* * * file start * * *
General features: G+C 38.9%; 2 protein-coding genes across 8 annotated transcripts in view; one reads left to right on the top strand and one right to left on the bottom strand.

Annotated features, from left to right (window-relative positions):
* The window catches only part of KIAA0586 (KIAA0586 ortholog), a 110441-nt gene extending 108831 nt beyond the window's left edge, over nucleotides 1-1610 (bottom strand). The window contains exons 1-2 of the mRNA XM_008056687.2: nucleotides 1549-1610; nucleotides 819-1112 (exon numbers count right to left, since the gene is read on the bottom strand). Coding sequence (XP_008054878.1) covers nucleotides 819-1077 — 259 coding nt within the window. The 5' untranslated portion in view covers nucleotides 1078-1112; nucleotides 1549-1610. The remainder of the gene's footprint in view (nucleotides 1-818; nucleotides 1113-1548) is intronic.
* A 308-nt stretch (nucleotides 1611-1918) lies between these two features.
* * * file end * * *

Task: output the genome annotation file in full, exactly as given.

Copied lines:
General features: G+C 38.9%; 2 protein-coding genes across 8 annotated transcripts in view; one reads left to right on the top strand and one right to left on the bottom strand.

Annotated features, from left to right (window-relative positions):
* The window catches only part of KIAA0586 (KIAA0586 ortholog), a 110441-nt gene extending 108831 nt beyond the window's left edge, over nucleotides 1-1610 (bottom strand). The window contains exons 1-2 of the mRNA XM_008056687.2: nucleotides 1549-1610; nucleotides 819-1112 (exon numbers count right to left, since the gene is read on the bottom strand). Coding sequence (XP_008054878.1) covers nucleotides 819-1077 — 259 coding nt within the window. The 5' untranslated portion in view covers nucleotides 1078-1112; nucleotides 1549-1610. The remainder of the gene's footprint in view (nucleotides 1-818; nucleotides 1113-1548) is intronic.
* A 308-nt stretch (nucleotides 1611-1918) lies between these two features.